Last Autumn POTR released their Ocean Pot Range, produced using 100 per cent recycled fishing nets sourced from coastlines around the UK and EU.

Andrew said: “A huge amount of energy is required to produce and then transport flowers in order to be sold in the UK and around the world.

“The majority of flowers sold in the UK are imported, often by air freight, meaning the carbon footprint associated with a bouquet of flowers can be relatively high.

“If not cared for properly, flowers will die prematurely, exacerbating the problem of wastage.

“At POTR, we understand the importance flowers can play in people’s lives - especially on special occasions - and therefore we want to ensure premature waste of flowers is kept to a minimum.

“Our vase and copper stem produce the optimal conditions for keeping your flowers thriving for as long as possible and by doing this, early flower wastage can be prevented.”

Continuing the trend across the POTR range, the vase has a flatpack origami design, ensuring it can be posted directly through your letterbox for both economic and convenient delivery, cutting the carbon footprint of delivery by over 100 times and unlike a glass vase, there’s no chance of it arriving smashed or damaged on arrival.

Andrew and POTR have also proudly produced another ‘life-proof’ product. Made from recycled polypropylene and high-grade silicone rubber - which means it is fully machine washable - its robust design ensures the vase will bounce rather than smash if it is dropped on the floor. Able to hold a full flower bouquet and one litre of water, the vase has been produced with flower protection in mind too as its soft silicone rim cushions flower stems and prevents the flowers from becoming damaged.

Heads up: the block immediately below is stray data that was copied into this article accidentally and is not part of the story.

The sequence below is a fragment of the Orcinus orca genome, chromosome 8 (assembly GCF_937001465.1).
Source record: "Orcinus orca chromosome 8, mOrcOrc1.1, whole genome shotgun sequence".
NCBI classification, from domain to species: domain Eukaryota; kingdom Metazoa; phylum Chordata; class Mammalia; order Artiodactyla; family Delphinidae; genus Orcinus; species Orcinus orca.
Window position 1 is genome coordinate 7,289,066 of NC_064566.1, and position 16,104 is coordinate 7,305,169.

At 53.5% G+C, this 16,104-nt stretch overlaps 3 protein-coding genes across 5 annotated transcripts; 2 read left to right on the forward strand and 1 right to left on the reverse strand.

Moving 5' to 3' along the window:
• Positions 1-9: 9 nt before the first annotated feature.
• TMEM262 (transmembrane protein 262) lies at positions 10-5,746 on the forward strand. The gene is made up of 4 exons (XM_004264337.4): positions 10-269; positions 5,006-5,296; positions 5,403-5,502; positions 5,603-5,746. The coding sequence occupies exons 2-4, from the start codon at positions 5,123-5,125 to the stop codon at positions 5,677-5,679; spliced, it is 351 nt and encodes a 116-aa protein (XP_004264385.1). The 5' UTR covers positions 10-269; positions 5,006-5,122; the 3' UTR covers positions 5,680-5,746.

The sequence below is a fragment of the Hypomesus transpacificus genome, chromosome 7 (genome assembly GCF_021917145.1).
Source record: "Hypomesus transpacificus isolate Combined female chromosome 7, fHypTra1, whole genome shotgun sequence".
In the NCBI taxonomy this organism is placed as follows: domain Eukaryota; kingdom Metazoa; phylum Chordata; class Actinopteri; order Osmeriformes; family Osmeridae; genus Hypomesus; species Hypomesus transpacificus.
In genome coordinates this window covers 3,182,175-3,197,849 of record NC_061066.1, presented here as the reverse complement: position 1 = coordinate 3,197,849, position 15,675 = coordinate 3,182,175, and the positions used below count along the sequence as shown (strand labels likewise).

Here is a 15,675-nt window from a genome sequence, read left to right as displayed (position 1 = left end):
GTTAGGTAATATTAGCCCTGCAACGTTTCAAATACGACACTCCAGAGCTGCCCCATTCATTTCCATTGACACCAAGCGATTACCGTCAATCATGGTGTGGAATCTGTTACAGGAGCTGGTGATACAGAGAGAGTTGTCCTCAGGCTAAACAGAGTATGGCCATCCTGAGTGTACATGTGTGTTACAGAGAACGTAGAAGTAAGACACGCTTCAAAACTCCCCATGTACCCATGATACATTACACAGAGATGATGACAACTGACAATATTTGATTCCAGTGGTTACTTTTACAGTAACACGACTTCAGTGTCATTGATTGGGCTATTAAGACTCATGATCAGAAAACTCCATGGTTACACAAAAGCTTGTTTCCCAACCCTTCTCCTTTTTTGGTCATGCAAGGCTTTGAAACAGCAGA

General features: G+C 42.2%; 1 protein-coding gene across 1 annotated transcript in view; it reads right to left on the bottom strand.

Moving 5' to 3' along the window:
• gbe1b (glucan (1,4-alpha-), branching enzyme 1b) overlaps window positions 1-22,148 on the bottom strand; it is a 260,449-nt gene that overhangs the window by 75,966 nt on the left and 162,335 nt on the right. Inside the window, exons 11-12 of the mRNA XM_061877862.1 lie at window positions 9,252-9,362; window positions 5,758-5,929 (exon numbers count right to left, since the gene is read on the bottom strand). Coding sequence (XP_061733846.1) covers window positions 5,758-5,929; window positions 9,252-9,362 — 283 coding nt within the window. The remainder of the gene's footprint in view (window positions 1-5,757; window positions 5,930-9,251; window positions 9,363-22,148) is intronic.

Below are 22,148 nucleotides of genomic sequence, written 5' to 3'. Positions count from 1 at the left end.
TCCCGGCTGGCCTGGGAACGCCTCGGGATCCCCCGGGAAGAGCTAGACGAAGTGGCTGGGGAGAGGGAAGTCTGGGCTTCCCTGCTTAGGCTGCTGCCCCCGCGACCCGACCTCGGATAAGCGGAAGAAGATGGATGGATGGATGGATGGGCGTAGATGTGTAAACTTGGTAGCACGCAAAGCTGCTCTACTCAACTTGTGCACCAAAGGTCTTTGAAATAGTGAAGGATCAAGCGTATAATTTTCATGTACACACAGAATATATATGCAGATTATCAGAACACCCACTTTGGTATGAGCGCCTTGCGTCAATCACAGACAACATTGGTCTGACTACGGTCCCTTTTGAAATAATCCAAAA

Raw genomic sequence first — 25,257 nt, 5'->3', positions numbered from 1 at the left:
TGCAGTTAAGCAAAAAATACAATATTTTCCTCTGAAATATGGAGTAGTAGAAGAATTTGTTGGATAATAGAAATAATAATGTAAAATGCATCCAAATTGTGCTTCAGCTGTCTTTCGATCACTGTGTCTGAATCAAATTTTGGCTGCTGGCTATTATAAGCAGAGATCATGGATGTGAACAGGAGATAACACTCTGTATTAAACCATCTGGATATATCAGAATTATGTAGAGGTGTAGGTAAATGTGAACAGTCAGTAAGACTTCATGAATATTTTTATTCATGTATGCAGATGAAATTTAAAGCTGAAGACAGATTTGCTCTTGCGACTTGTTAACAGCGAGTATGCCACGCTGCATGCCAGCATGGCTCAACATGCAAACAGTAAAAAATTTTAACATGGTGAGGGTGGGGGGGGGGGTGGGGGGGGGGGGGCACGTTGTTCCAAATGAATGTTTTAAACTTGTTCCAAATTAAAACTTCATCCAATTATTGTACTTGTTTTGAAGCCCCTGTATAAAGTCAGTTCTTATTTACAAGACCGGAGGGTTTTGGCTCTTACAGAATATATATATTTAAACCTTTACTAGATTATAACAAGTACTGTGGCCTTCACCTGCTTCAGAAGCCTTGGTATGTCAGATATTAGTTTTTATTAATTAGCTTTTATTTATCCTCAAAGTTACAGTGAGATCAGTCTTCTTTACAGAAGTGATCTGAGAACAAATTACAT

It has also been engineered by Andrew to ensure a one-second pop-up assembly process, meaning the beautiful vase is ready to hold a blooming bouquet of flowers as soon as it's taken out of its recycled card envelope.

The launch of the vase marks another major milestone in the POTR journey. In February, the fledgling Glasgow-based business announced it had secured a six-figure deal with Europe’s leading online flower delivery company, Bloom & Wild, to partner with them on the launch of their new letterbox vase.

Andrew believes his latest creation represents possibly the business’ proudest moment yet, seeking inspiration from the past to help shape a potential future for how people enjoy flowers in their home.

Andrew said: “The design process takes a very long time, with lots of trial and error, but if you have a strong vision on day one at the drawing board, it makes the entire journey far more enjoyable and rewarding.

“Being able to think of how much my gran enjoyed flowers, and the joy her bright and beautiful home brought to people when they visited, gave me that extra incentive for the vase and copper stem.

“Flowers are timeless in the sense they’ll always bring smiles to people’s faces, especially in big moments in people’s lives. But often they are time-limited because they don’t last as long as they should.

“In my gran’s age, they had the copper penny trick to keep them alive and flourishing. I’m very proud to have been able to look to the past and bring that simple idea into the modern age, utilising new materials and technology to ensure the flowers stay in full bloom as long as they deserve to.”